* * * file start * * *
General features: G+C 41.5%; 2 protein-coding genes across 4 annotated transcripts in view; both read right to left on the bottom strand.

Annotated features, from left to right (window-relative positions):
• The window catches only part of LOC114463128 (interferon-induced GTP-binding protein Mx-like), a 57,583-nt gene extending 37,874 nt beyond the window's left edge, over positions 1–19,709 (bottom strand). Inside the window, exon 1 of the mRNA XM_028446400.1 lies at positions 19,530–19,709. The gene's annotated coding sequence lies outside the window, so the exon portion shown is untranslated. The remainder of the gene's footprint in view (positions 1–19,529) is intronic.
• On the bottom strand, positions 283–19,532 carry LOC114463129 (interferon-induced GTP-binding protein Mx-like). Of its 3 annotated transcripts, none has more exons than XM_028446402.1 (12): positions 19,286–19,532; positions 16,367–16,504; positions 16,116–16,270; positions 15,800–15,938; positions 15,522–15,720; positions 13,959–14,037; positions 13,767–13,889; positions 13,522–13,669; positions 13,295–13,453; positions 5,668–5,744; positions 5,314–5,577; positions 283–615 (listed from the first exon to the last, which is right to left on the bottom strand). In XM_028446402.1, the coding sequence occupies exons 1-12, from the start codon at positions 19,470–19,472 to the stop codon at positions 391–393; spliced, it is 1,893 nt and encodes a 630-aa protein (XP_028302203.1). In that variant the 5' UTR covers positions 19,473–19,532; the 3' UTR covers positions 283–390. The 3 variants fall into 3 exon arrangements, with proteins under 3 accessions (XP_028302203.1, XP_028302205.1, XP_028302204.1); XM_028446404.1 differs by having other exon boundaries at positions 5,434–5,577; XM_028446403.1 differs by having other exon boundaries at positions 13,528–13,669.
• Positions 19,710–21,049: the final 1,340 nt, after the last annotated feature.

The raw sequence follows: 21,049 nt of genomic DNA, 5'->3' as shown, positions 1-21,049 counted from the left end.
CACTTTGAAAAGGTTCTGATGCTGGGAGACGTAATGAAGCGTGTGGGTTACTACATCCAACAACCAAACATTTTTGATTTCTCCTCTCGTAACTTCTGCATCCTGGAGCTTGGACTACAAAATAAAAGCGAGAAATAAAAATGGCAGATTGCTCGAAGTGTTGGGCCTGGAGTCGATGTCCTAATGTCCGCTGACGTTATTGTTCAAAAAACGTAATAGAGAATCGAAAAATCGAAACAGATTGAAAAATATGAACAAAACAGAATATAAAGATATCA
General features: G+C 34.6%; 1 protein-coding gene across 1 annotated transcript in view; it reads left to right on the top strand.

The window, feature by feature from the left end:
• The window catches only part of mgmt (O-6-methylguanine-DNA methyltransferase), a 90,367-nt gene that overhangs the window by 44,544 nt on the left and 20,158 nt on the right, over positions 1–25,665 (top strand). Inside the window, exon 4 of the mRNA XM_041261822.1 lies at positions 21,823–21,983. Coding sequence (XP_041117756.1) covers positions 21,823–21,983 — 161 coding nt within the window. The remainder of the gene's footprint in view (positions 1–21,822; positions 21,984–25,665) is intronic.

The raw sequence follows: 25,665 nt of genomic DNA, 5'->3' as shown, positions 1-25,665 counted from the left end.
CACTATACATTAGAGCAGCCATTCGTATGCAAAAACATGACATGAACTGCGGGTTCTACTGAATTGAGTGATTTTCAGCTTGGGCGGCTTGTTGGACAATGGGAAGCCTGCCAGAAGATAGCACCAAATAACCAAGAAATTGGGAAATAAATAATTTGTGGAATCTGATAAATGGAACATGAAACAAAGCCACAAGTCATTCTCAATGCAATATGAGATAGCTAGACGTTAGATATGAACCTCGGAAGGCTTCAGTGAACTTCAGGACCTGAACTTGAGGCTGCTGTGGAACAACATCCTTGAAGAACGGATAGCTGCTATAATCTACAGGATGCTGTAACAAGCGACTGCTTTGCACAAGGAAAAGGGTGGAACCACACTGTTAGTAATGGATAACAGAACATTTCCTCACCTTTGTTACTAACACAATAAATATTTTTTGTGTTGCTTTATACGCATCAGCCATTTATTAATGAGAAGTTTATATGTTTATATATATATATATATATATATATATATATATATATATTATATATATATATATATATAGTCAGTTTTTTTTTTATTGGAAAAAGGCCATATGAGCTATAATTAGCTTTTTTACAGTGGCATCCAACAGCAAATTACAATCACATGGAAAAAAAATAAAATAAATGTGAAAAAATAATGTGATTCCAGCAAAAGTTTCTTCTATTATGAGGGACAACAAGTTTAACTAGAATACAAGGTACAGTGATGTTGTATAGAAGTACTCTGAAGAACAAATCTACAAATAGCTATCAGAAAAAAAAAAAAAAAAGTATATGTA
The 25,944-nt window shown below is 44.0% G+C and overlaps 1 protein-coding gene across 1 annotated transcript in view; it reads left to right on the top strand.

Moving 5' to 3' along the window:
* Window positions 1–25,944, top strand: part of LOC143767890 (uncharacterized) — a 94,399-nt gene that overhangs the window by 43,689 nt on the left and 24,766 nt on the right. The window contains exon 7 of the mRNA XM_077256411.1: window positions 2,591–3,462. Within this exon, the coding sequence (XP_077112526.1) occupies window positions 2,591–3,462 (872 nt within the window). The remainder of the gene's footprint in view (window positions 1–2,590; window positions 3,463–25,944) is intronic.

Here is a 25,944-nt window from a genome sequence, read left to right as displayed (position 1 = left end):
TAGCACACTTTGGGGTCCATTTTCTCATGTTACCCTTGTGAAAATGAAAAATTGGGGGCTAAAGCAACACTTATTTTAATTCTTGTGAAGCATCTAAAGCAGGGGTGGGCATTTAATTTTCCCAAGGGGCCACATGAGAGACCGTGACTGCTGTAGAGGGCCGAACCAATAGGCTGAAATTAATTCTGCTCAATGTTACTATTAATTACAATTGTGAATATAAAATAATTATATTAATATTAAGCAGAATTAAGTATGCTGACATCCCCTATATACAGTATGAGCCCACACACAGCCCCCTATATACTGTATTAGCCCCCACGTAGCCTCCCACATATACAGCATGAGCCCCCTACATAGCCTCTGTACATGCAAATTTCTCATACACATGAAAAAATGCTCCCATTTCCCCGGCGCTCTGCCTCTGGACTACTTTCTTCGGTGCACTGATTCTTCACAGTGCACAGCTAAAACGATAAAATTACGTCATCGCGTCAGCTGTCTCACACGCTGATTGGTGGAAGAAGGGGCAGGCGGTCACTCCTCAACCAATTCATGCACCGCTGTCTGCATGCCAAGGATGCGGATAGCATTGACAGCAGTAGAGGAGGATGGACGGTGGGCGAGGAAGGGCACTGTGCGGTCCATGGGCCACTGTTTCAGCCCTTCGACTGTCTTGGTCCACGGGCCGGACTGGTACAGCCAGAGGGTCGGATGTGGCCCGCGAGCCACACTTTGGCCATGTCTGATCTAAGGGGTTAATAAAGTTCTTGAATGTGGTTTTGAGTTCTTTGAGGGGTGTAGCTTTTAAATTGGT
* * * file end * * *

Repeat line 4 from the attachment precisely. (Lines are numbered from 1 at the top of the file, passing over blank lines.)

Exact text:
• On the bottom strand, positions 283–19,532 carry LOC114463129 (interferon-induced GTP-binding protein Mx-like). Of its 3 annotated transcripts, none has more exons than XM_028446402.1 (12): positions 19,286–19,532; positions 16,367–16,504; positions 16,116–16,270; positions 15,800–15,938; positions 15,522–15,720; positions 13,959–14,037; positions 13,767–13,889; positions 13,522–13,669; positions 13,295–13,453; positions 5,668–5,744; positions 5,314–5,577; positions 283–615 (listed from the first exon to the last, which is right to left on the bottom strand). In XM_028446402.1, the coding sequence occupies exons 1-12, from the start codon at positions 19,470–19,472 to the stop codon at positions 391–393; spliced, it is 1,893 nt and encodes a 630-aa protein (XP_028302203.1). In that variant the 5' UTR covers positions 19,473–19,532; the 3' UTR covers positions 283–390. The 3 variants fall into 3 exon arrangements, with proteins under 3 accessions (XP_028302203.1, XP_028302205.1, XP_028302204.1); XM_028446404.1 differs by having other exon boundaries at positions 5,434–5,577; XM_028446403.1 differs by having other exon boundaries at positions 13,528–13,669.